● A Better Way Foundation of Connecticut, Lorenzo Jones, Executive Director

● Arthur J. Laffin, murder victim family member

● Connecticut Network to Abolish the Death Penalty, Ben Jones, Executive Director

● Walter H, Everett, father of a murder victim

● Harold Dean, Superior Court Judge, retired

● People Against Injustice, Sally Joughin

● Joan Cavanagh, New Haven, CT

● Elizabeth B. Gardner, Professor Emerita, Fairfield University

● Dr. Antoinette Bosco, Brookfield, CT

● William L. Tuthill, Retired Warden and Assistant Deputy Commissioner of CT Department of Correction

● Wesleyan Democrats, President Brad Spahn

● Retired Department of Correction Employees:

Mary Morgan Wolff, Deputy Warden

Bob Carbone, Captain

Ed Davis, Warden

Carol Dunn, Warden

Roger Everson, Warden

Bob Gillis, Director of Parole and Community Services

David Marcel, Warden

Peter Matos, Deputy Commissioner of Operations

Peg Pinton, School Teacher USD#1

Ed Quinlan, Director of Community Services

Kathy Taylor, Counselor Supervisor

Bill Tuthill, Warden and Assistant Deputy Commissioner

Bill Watson, Deputy Warden

Larry Albert, Acting Commissioner during the Governor O'Neil administration and Deputy Commissioner for 14 years thereafter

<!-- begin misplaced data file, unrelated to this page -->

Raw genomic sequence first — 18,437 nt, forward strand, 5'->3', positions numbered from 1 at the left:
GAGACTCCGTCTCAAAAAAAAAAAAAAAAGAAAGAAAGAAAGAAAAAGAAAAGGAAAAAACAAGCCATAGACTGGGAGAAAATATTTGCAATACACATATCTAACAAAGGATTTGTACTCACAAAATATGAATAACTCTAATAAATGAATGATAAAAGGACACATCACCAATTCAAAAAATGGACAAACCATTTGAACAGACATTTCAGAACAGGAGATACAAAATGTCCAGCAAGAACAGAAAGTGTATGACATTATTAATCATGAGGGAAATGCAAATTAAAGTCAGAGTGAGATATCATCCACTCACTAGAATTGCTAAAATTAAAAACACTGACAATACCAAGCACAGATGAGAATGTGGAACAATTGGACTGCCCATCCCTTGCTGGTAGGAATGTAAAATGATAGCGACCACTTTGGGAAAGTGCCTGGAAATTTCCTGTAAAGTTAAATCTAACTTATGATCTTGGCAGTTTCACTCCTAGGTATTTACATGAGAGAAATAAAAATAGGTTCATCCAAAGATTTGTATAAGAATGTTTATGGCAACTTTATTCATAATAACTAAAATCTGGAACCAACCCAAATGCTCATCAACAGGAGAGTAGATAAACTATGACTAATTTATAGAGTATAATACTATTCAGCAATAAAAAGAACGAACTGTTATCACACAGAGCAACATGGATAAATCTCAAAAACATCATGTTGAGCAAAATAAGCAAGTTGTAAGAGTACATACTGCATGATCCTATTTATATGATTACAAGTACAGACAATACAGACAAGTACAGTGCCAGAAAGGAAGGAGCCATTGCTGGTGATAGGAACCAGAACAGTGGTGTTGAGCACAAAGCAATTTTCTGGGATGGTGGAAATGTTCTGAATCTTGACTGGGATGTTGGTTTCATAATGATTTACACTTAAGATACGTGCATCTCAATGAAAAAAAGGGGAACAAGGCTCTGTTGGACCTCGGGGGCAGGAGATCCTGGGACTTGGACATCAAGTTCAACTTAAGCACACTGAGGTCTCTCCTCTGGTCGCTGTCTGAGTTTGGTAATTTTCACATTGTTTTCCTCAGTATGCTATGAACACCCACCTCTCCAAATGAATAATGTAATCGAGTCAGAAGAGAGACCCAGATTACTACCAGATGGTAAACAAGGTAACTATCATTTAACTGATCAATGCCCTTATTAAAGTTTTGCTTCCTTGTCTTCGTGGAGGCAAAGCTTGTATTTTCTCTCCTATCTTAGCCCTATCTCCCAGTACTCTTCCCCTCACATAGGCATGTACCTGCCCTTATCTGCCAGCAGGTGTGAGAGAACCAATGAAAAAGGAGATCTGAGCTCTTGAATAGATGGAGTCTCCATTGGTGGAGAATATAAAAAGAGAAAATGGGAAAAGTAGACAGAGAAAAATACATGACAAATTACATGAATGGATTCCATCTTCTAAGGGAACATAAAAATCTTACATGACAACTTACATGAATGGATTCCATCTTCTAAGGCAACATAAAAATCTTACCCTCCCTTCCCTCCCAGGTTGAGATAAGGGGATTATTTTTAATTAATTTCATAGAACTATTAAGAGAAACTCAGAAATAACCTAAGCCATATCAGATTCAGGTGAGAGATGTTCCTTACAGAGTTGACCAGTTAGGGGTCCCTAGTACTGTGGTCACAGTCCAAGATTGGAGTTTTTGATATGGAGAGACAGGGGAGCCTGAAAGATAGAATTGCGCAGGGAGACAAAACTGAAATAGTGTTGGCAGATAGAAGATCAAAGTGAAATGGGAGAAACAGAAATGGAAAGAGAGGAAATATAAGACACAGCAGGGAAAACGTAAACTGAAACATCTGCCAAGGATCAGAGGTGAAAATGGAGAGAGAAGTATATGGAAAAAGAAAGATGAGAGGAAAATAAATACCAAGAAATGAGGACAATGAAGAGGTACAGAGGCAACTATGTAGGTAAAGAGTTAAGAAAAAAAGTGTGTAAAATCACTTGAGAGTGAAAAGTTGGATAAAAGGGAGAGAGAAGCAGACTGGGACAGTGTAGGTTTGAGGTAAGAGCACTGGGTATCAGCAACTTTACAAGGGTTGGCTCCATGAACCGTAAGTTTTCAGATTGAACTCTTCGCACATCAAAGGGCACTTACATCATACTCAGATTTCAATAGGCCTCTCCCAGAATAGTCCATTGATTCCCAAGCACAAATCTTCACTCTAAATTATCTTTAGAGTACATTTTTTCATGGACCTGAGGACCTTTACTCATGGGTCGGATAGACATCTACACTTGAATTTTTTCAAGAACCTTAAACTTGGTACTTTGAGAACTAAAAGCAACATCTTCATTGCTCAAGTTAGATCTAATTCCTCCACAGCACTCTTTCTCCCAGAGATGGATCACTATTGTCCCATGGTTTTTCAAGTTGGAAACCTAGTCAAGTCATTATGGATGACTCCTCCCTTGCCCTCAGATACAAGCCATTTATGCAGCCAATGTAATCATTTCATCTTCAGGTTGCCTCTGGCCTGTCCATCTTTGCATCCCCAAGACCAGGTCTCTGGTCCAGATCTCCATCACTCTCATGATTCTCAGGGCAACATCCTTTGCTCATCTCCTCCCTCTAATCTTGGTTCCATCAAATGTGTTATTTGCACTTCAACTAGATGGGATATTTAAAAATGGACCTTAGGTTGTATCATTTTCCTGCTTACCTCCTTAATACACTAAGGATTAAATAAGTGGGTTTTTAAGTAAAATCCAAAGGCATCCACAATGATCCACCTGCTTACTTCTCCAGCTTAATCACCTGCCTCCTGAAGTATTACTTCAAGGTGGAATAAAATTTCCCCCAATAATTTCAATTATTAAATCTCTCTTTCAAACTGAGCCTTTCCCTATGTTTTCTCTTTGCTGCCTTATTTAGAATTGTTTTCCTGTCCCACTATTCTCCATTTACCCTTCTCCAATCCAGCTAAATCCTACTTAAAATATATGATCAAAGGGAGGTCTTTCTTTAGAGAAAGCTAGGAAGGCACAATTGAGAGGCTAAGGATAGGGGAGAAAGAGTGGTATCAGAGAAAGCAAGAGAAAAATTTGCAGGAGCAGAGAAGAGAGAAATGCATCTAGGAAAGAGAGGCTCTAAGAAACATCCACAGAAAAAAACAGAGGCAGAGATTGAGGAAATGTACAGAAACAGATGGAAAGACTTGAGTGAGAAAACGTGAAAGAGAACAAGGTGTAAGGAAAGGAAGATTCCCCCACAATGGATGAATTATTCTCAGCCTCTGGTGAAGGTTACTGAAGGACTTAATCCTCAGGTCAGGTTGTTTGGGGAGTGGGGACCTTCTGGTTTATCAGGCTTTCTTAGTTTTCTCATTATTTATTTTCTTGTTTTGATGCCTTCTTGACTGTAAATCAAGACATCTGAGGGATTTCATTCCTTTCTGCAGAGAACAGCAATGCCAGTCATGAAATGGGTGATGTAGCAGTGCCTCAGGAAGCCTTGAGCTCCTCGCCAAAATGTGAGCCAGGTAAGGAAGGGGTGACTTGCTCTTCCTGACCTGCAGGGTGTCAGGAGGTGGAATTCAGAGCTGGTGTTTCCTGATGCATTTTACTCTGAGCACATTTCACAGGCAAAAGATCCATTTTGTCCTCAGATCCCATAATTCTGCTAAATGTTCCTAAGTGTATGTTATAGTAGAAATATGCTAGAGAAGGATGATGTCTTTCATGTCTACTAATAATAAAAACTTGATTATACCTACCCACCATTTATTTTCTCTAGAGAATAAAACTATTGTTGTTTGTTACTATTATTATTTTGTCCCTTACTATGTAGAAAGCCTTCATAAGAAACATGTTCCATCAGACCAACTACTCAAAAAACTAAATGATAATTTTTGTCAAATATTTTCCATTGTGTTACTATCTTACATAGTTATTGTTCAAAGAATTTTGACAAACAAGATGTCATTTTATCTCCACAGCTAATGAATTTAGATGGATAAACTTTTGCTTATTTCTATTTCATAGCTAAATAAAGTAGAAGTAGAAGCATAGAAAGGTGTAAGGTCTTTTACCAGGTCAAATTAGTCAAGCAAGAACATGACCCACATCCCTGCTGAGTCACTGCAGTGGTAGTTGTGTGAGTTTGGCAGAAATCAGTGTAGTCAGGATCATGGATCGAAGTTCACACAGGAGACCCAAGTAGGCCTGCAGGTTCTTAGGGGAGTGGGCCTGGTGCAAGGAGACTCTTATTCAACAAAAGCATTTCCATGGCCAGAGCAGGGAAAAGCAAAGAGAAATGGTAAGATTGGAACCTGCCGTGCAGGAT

Lynda Rowan, Warden


Dr. William Petit: “I am here to make a statement in support of the Death Penalty… because I believe it is a matter of justice.”

“Society needs our government and specifically in Connecticut our Judiciary Committee to write laws that protects us as well as preserving justice and dignity for victims.”

“…. By committing murder – that is unlawful killing – a person has forfeited his right to this inviolable life – he in fact has shown a complete disregard for his victims and himself.”

Regarding the Death Penalty opponents who speak, “Do not kill in my name,” Dr. Petit says, “I assume that death penalty opponents value lives of murders more than their victims….”

“If you allow murders to live you are giving them more regard, more value than three women who never hurt a soul and played by all of society's rules for all of their short lives.”